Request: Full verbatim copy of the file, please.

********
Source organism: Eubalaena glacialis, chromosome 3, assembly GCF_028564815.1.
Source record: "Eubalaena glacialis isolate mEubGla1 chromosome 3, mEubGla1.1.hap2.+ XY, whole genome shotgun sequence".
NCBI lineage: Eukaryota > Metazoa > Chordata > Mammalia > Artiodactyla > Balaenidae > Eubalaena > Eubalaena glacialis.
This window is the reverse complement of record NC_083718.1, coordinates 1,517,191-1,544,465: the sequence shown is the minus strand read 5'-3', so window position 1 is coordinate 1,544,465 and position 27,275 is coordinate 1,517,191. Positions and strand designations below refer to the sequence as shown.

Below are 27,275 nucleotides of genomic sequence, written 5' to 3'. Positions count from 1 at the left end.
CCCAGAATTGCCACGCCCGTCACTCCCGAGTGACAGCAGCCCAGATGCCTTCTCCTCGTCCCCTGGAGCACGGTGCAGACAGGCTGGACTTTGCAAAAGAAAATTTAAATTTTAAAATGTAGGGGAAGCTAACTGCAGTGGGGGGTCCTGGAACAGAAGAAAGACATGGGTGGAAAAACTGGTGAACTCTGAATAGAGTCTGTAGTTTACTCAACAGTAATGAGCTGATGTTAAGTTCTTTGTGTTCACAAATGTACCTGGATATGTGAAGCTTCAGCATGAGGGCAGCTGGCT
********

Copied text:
Source organism: Eubalaena glacialis, chromosome 3, assembly GCF_028564815.1.
Source record: "Eubalaena glacialis isolate mEubGla1 chromosome 3, mEubGla1.1.hap2.+ XY, whole genome shotgun sequence".
NCBI lineage: Eukaryota > Metazoa > Chordata > Mammalia > Artiodactyla > Balaenidae > Eubalaena > Eubalaena glacialis.
This window is the reverse complement of record NC_083718.1, coordinates 1,517,191-1,544,465: the sequence shown is the minus strand read 5'-3', so window position 1 is coordinate 1,544,465 and position 27,275 is coordinate 1,517,191. Positions and strand designations below refer to the sequence as shown.

Below are 27,275 nucleotides of genomic sequence, written 5' to 3'. Positions count from 1 at the left end.
CCCAGAATTGCCACGCCCGTCACTCCCGAGTGACAGCAGCCCAGATGCCTTCTCCTCGTCCCCTGGAGCACGGTGCAGACAGGCTGGACTTTGCAAAAGAAAATTTAAATTTTAAAATGTAGGGGAAGCTAACTGCAGTGGGGGGTCCTGGAACAGAAGAAAGACATGGGTGGAAAAACTGGTGAACTCTGAATAGAGTCTGTAGTTTACTCAACAGTAATGAGCTGATGTTAAGTTCTTTGTGTTCACAAATGTACCTGGATATGTGAAGCTTCAGCATGAGGGCAGCTGGCT